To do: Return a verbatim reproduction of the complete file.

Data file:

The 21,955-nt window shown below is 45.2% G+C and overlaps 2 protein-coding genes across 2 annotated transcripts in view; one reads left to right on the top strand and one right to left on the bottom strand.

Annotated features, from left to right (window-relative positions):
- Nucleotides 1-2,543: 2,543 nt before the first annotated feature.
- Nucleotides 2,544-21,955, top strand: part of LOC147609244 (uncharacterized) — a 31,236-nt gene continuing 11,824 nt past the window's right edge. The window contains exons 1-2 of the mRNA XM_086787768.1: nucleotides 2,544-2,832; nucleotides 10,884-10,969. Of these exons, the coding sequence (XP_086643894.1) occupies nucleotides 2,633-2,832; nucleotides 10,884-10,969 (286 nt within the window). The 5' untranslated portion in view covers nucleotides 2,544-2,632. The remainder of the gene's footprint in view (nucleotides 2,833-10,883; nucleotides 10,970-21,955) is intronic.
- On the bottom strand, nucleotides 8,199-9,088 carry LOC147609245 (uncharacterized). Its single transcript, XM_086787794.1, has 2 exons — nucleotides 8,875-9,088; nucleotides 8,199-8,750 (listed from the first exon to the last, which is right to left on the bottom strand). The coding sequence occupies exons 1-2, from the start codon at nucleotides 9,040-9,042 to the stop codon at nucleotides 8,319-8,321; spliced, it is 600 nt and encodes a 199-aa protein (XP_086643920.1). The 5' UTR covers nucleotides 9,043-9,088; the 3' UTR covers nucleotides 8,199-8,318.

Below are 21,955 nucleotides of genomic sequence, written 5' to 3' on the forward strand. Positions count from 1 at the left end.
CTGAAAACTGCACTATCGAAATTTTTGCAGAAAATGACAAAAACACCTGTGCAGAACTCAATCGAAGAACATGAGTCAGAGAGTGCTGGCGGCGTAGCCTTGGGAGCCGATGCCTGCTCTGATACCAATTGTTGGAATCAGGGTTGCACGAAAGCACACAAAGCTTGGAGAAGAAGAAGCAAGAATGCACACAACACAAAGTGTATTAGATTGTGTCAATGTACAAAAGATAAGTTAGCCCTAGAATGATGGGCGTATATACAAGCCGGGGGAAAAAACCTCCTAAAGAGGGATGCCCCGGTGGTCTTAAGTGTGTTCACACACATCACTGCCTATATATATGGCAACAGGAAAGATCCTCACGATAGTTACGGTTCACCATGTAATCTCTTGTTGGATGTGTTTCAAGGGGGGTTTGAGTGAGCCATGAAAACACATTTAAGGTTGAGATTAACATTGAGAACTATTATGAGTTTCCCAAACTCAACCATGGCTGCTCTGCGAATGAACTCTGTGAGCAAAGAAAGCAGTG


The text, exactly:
The 21,955-nt window shown below is 45.2% G+C and overlaps 2 protein-coding genes across 2 annotated transcripts in view; one reads left to right on the top strand and one right to left on the bottom strand.

Annotated features, from left to right (window-relative positions):
- Nucleotides 1-2,543: 2,543 nt before the first annotated feature.
- Nucleotides 2,544-21,955, top strand: part of LOC147609244 (uncharacterized) — a 31,236-nt gene continuing 11,824 nt past the window's right edge. The window contains exons 1-2 of the mRNA XM_086787768.1: nucleotides 2,544-2,832; nucleotides 10,884-10,969. Of these exons, the coding sequence (XP_086643894.1) occupies nucleotides 2,633-2,832; nucleotides 10,884-10,969 (286 nt within the window). The 5' untranslated portion in view covers nucleotides 2,544-2,632. The remainder of the gene's footprint in view (nucleotides 2,833-10,883; nucleotides 10,970-21,955) is intronic.
- On the bottom strand, nucleotides 8,199-9,088 carry LOC147609245 (uncharacterized). Its single transcript, XM_086787794.1, has 2 exons — nucleotides 8,875-9,088; nucleotides 8,199-8,750 (listed from the first exon to the last, which is right to left on the bottom strand). The coding sequence occupies exons 1-2, from the start codon at nucleotides 9,040-9,042 to the stop codon at nucleotides 8,319-8,321; spliced, it is 600 nt and encodes a 199-aa protein (XP_086643920.1). The 5' UTR covers nucleotides 9,043-9,088; the 3' UTR covers nucleotides 8,199-8,318.

Below are 21,955 nucleotides of genomic sequence, written 5' to 3' on the forward strand. Positions count from 1 at the left end.
CTGAAAACTGCACTATCGAAATTTTTGCAGAAAATGACAAAAACACCTGTGCAGAACTCAATCGAAGAACATGAGTCAGAGAGTGCTGGCGGCGTAGCCTTGGGAGCCGATGCCTGCTCTGATACCAATTGTTGGAATCAGGGTTGCACGAAAGCACACAAAGCTTGGAGAAGAAGAAGCAAGAATGCACACAACACAAAGTGTATTAGATTGTGTCAATGTACAAAAGATAAGTTAGCCCTAGAATGATGGGCGTATATACAAGCCGGGGGAAAAAACCTCCTAAAGAGGGATGCCCCGGTGGTCTTAAGTGTGTTCACACACATCACTGCCTATATATATGGCAACAGGAAAGATCCTCACGATAGTTACGGTTCACCATGTAATCTCTTGTTGGATGTGTTTCAAGGGGGGTTTGAGTGAGCCATGAAAACACATTTAAGGTTGAGATTAACATTGAGAACTATTATGAGTTTCCCAAACTCAACCATGGCTGCTCTGCGAATGAACTCTGTGAGCAAAGAAAGCAGTG